Chapter 4 is a long poem that recalls Israel’s descent into idolatry with an intense focus on the evils of Baal worship, including,
the men themselves go aside with whores,
    and sacrifice with temple prostitutes;
thus a people without understanding comes to ruin.” (4:14)

But perhaps the greatest sin is that the people worship false idols becaise they have not stopped to think about the deeper implications of what they are doing. They worship Baal because they have not remembered what God has commanded:
My people are destroyed for lack of knowledge;
    because you have rejected knowledge,
    I reject you from being a priest to me.
And since you have forgotten the law of your God,
    I also will forget your children.” (4:6)

These verses are an ominous parallel to today as the cultural knowledge of the Christian roots of western civilization and the creation of the scientific method are being forgotten and being replaced by the false idols of technology and celebrity. Alas, ignorance of the kind Hosea describes is growing and festering all around us.

Revelation 2:12–23: John continues his messages to the individual churches in Asia. He commends the church at Pergamum—a city “where Satan’s throne is“—for “holding fast to my name, and you did not deny your faith in me,” (14) even when one of their members, a certain Antipas, was martyred. Nevertheless, he continues, “I have a few things against you,” (14a) His complaint is that there are some “who hold to the teaching of Balaam, who taught Balak to put a stumbling block before the people of Israel, so that they would eat food sacrificed to idols and practice fornication.” (14b) This is proof that some idols just never go away—including today in our age of individual spiritualism and the Oprah gospel that we can find all the resources we need if we just look deeper inside ourselves.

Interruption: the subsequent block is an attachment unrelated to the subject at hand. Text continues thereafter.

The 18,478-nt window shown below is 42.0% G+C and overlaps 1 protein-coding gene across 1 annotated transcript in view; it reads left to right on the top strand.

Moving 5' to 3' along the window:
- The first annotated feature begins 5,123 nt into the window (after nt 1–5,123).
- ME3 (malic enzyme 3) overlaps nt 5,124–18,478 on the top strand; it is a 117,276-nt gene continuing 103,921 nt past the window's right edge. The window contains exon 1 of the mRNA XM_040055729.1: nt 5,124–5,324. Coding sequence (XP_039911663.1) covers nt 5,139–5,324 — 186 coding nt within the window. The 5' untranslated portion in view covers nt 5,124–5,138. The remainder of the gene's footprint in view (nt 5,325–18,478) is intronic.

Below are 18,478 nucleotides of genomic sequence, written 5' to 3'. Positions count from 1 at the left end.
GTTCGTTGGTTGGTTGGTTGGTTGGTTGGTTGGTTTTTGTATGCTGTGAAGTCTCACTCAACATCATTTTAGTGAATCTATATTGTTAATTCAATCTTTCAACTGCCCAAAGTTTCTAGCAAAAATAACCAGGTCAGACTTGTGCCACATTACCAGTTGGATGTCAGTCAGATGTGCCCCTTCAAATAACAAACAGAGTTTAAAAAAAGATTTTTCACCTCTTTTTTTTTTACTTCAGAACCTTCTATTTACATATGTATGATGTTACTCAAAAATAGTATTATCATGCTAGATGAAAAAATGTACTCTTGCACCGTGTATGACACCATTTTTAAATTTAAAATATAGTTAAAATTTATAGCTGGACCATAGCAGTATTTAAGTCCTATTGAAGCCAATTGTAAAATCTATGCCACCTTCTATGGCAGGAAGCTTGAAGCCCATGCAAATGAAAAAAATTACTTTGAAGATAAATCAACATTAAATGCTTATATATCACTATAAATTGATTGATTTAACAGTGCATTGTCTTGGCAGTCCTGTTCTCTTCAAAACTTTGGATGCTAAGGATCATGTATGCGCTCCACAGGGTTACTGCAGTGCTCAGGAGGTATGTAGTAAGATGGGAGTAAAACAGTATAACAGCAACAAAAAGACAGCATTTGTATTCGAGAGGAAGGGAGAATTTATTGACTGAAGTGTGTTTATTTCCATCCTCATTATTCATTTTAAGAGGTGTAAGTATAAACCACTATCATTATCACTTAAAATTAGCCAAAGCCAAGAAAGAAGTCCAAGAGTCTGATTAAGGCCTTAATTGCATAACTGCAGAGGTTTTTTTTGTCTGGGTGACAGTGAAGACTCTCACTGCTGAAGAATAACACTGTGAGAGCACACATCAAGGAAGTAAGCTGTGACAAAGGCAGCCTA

Moreover, there “are some who hold to the teaching of the Nicolaitans.”  (15) Which I take to be an aberrant, even heretical form of Christianity. In short, the heresies that infected the church then still infect parts of the church today.

John takes the same “here’s-what-I-like-about-you-but-you-have-some-problems” approach to the church at Thyatira. They have sterling qualities—“your love, faith, service, and patient endurance” (19)—but apparently are also in the thrall of a certain female prophetess: “you tolerate that woman Jezebel, who calls herself a prophet and is teaching and beguiling my servants  to practice fornication and to eat food sacrificed to idols.” (20) I’m guessing that Jezebel wasn’t her real name and that John is making his point in pretty harsh terms.

Like Thyatira, too many churches today are held in thrall by false prophets. The entire edifice of the prosperity gospel and those popular televangelists who claim to heal people or preach a sunny self-actualization message come to mind.